Easy Korean dictionary that every K-fan must know
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Easy Korean dictionary that every K-fan must know

The word 'Saranghae', a finger heart gesture to show your love interest is on every K-fan's lips

Easy Korean dictionary that every K-fan must know

The Hallyu wave has spread worldwide, people are keen to visit South Korea and find their Oppa or Noona to live their K-Drama fantasy precisely as shown in the shows. After the 2020 lockdown and the sudden surge in K-drama ratings, fans are intrigued by the language. The word 'Saranghae', a finger heart gesture to show your love interest is on every K-fan's lips.

If you are planning to visit South Korea soon, you must gear up yourself with a few common phrases that people often use.

안녕하세요 – An-nyeong-ha-se-yo. – Hello
Although simple, this statement is essential to include because it is the most commonly used phrase in Korea. For the non-Korean speaker, there are dozens of alternatives to adjust for various contexts and respect levels. The secret is to slur the syllables together and speak them quickly. Everyone will understand if you do this.

감사합니다 – Kam-sa-ham-ni-da. – Thank you
This is perhaps the most crucial phrase to learn while travelling in Korea. Use it in the same way you would in English. Don't understand what the smiling halmeoni (grandmother) on the metro next to you is saying? It's most likely praise, grin and thank them.

Also read: 5 tips to help improve your vocabulary

잠시만요 – Jam-shi-man-yo. – Excuse me./Just a moment
Use the phrase "little time stop" to draw people's attention, ask them to move out of the way, or tell them to wait. For example, if you're trying to exit an elevator but no one is moving, for example. This remark can be used to gracefully navigate your way through a crowd.

최성합니다/미안합니다 – Chway-seong-ham-ni-da./Mi-an-ham-ni-da. – I'm sorry
In Korean, there are two methods to express regret. The first is an "I'm sorry I ran into you" apology, but the second is more of an "I'm truly sorry I forgot about your birthday, please forgive me".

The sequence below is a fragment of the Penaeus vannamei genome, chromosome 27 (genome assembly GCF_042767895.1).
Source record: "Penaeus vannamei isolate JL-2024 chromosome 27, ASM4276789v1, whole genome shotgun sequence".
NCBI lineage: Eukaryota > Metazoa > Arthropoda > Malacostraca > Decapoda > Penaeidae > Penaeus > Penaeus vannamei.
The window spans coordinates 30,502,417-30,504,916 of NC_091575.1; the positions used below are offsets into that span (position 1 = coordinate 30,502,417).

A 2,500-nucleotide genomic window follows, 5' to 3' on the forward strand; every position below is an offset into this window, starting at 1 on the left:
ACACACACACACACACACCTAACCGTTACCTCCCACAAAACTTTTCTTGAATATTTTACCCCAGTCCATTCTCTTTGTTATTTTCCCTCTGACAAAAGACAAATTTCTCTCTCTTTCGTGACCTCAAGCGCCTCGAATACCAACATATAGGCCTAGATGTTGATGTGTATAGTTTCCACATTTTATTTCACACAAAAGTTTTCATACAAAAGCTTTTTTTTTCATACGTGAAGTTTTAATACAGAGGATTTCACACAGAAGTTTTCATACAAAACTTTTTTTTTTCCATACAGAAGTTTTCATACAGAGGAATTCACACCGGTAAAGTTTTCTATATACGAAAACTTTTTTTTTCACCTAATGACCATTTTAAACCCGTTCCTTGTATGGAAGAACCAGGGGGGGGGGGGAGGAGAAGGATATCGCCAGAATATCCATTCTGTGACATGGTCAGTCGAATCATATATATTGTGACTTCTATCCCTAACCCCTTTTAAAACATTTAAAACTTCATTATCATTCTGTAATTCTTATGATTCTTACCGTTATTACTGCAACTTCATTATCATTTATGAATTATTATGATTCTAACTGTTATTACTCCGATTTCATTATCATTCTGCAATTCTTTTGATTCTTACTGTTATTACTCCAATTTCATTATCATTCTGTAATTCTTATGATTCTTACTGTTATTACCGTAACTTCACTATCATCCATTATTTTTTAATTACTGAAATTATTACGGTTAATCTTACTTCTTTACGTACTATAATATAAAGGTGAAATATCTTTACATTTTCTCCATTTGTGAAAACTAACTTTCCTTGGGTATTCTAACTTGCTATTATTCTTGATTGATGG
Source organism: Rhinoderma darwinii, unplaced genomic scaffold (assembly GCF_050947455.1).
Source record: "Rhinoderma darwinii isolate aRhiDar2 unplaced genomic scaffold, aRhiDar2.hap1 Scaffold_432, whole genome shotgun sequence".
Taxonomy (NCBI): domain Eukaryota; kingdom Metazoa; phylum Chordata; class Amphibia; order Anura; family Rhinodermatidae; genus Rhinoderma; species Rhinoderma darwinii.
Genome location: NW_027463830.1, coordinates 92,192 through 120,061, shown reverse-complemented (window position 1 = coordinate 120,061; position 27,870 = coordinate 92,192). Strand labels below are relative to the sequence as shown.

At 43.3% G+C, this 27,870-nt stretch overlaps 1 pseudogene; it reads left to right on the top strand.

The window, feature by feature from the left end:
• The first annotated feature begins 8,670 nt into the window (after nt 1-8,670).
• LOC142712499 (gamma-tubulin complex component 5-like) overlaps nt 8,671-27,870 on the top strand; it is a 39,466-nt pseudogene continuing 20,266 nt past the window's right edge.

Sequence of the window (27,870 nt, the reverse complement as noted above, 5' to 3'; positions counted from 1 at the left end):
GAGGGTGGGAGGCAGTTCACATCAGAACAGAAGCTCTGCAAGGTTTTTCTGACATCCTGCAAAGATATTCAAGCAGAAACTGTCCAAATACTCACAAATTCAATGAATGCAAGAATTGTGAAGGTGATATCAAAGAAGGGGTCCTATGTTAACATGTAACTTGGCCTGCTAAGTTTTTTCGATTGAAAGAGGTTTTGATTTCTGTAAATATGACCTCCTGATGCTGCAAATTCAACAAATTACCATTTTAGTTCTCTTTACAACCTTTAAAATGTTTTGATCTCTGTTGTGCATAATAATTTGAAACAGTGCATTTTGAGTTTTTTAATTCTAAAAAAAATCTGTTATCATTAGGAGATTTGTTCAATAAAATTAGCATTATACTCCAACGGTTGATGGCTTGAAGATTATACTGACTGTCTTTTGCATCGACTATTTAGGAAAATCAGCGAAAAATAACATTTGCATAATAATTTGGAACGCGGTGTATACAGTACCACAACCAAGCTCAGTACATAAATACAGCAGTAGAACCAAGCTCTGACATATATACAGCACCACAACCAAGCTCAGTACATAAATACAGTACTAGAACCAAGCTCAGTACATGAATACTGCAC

어디예요 – Eo-di-ye-yo...? – Where is the...?
Unless you're a hermit, you'll almost certainly employ this phrase at some point, if only to locate the hwajangsil (bathroom). You can also use it to find a specific item in the grocery, the nearby subway stop, or a decent noraebang (karaoke room).

사랑해 – Sa-rang-hae – I love you
This is an informal way of saying "I love you," It is widely used amongst close friends or lovers, making it one of the most prevalent expressions in Korean dramas. If someone in Korean says "I love you," you can respond with "Na-do sa-rang-hae," which means "I love you, too." Simply phrase it with a rising tone (Sa-rang-hae?) to turn it into an inquiry (Do you adore me?).

화이팅 – Hwa-it-ting – You can do it!
While the word is derived from the English word "fighting," it is more of a cheer used by Koreans to express encouragement and passion. It can also be used in athletics to encourage someone if they had a bad day or wish a pal luck on a blind date.

얼마예요 – Eol-ma-ye-yo? – How much is it?
Travelling and shopping in South Korea the mandatory things to do. A must-know for any shopping trip, this expression is pretty much all you need since most vendors have calculators on hand to help out with the numbers.

모두 제일 좋다 (modu jeil johda) with your Korean language skills.


Tenzin Yangzom
Tenzin Yangzom
732 Days Ago
Kam sa ham ni da